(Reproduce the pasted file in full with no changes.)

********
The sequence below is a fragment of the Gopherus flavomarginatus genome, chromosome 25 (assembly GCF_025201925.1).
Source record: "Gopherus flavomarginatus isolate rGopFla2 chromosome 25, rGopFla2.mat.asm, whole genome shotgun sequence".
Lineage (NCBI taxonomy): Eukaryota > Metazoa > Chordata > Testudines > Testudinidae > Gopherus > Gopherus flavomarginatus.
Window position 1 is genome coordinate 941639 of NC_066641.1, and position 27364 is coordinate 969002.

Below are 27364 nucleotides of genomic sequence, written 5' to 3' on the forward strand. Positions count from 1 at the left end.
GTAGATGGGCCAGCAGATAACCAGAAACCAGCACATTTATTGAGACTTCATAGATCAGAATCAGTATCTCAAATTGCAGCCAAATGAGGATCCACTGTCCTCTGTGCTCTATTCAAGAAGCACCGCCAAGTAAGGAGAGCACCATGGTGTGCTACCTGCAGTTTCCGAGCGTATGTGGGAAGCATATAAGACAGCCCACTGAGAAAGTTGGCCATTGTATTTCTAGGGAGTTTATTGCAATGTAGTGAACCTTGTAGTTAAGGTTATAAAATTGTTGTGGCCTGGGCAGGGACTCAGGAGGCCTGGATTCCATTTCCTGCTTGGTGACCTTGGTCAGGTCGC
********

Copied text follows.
The sequence below is a fragment of the Gopherus flavomarginatus genome, chromosome 25 (assembly GCF_025201925.1).
Source record: "Gopherus flavomarginatus isolate rGopFla2 chromosome 25, rGopFla2.mat.asm, whole genome shotgun sequence".
Lineage (NCBI taxonomy): Eukaryota > Metazoa > Chordata > Testudines > Testudinidae > Gopherus > Gopherus flavomarginatus.
Window position 1 is genome coordinate 941639 of NC_066641.1, and position 27364 is coordinate 969002.

Below are 27364 nucleotides of genomic sequence, written 5' to 3' on the forward strand. Positions count from 1 at the left end.
GTAGATGGGCCAGCAGATAACCAGAAACCAGCACATTTATTGAGACTTCATAGATCAGAATCAGTATCTCAAATTGCAGCCAAATGAGGATCCACTGTCCTCTGTGCTCTATTCAAGAAGCACCGCCAAGTAAGGAGAGCACCATGGTGTGCTACCTGCAGTTTCCGAGCGTATGTGGGAAGCATATAAGACAGCCCACTGAGAAAGTTGGCCATTGTATTTCTAGGGAGTTTATTGCAATGTAGTGAACCTTGTAGTTAAGGTTATAAAATTGTTGTGGCCTGGGCAGGGACTCAGGAGGCCTGGATTCCATTTCCTGCTTGGTGACCTTGGTCAGGTCGC